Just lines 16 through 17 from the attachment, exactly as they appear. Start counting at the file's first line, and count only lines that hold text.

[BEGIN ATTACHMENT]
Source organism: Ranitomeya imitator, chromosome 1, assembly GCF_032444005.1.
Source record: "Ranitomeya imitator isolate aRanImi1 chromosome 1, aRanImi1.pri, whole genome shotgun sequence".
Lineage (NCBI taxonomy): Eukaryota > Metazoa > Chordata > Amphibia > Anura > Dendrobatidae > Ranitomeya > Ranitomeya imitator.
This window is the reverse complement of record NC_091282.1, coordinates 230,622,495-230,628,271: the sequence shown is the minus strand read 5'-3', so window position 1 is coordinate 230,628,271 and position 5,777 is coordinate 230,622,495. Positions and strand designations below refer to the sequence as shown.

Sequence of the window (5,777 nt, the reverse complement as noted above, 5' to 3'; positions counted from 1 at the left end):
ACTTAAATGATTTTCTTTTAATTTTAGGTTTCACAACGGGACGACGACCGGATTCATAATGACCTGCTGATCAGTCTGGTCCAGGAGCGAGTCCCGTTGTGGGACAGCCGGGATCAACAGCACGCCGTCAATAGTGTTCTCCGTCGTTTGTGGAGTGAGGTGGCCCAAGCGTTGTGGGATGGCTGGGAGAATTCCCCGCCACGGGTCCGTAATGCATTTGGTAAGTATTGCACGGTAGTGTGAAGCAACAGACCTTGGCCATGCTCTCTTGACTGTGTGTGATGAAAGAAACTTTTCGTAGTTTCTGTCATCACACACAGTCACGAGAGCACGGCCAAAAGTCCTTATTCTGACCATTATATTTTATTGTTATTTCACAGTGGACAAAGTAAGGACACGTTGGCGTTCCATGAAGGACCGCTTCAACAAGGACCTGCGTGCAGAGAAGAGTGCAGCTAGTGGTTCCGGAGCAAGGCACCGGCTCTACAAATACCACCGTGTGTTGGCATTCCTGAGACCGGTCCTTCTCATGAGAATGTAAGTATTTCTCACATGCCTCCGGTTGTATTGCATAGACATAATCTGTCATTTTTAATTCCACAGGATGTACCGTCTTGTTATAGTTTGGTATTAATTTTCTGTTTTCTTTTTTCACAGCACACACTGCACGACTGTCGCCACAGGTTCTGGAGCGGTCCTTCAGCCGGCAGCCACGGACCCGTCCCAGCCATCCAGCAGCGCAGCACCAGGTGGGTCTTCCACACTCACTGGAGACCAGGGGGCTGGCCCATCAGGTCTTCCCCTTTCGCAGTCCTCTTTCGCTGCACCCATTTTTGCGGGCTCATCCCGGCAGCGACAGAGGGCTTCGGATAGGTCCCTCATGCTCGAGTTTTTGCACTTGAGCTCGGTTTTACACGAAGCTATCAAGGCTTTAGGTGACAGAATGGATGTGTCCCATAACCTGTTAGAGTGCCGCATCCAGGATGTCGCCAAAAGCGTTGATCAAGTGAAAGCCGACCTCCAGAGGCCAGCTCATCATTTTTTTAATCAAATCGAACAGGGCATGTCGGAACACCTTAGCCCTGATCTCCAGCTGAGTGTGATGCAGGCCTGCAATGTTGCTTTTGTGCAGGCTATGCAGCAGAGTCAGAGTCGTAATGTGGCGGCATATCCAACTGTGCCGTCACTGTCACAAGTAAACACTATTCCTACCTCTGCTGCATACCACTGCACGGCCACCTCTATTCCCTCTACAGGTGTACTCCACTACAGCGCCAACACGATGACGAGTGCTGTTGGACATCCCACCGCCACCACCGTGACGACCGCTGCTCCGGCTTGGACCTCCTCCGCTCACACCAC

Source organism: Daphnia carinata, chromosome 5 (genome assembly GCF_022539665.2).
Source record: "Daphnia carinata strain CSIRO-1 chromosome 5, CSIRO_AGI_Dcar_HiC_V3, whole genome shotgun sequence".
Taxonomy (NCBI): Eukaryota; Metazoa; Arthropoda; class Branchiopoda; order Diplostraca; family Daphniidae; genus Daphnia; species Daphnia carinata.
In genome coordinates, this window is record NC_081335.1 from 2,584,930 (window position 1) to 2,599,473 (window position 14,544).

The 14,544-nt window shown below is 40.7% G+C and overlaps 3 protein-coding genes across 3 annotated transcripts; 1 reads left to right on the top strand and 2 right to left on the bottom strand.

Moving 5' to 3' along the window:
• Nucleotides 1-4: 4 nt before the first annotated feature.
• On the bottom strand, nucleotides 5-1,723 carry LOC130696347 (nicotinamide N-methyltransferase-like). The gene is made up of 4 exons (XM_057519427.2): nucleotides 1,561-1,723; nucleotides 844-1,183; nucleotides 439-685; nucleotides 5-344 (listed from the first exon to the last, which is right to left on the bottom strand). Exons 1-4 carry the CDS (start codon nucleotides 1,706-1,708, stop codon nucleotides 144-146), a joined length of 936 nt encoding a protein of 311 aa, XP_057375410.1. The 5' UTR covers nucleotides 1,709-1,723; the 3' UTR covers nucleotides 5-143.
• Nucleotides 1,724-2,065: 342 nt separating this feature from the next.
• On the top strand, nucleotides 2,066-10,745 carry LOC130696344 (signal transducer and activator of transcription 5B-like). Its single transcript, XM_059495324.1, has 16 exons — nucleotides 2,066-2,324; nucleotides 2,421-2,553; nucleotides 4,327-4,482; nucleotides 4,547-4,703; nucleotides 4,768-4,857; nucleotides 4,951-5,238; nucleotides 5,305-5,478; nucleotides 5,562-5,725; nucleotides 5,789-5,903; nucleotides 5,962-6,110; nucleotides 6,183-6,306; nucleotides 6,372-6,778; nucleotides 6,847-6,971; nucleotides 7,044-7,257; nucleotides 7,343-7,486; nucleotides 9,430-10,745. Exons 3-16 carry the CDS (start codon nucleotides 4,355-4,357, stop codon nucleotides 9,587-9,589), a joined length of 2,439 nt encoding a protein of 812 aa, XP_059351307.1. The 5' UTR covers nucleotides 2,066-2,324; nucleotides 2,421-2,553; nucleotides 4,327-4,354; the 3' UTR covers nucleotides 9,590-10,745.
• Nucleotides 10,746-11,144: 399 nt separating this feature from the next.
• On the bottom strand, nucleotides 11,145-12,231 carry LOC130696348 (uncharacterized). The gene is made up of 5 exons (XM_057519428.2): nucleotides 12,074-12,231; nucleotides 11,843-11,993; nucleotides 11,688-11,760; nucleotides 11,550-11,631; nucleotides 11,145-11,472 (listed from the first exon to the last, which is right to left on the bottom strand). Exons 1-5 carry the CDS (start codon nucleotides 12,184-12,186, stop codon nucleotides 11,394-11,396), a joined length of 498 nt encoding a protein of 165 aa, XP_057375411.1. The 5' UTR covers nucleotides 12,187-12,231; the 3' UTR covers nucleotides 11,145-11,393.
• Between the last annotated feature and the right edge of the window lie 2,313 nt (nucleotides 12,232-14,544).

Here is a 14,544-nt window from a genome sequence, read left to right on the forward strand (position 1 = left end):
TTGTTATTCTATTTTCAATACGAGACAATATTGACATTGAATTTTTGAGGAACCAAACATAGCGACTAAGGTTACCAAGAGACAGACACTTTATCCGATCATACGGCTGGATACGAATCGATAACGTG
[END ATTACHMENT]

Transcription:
• On the top strand, nucleotides 2,066-10,745 carry LOC130696344 (signal transducer and activator of transcription 5B-like). Its single transcript, XM_059495324.1, has 16 exons — nucleotides 2,066-2,324; nucleotides 2,421-2,553; nucleotides 4,327-4,482; nucleotides 4,547-4,703; nucleotides 4,768-4,857; nucleotides 4,951-5,238; nucleotides 5,305-5,478; nucleotides 5,562-5,725; nucleotides 5,789-5,903; nucleotides 5,962-6,110; nucleotides 6,183-6,306; nucleotides 6,372-6,778; nucleotides 6,847-6,971; nucleotides 7,044-7,257; nucleotides 7,343-7,486; nucleotides 9,430-10,745. Exons 3-16 carry the CDS (start codon nucleotides 4,355-4,357, stop codon nucleotides 9,587-9,589), a joined length of 2,439 nt encoding a protein of 812 aa, XP_059351307.1. The 5' UTR covers nucleotides 2,066-2,324; nucleotides 2,421-2,553; nucleotides 4,327-4,354; the 3' UTR covers nucleotides 9,590-10,745.
• Nucleotides 10,746-11,144: 399 nt separating this feature from the next.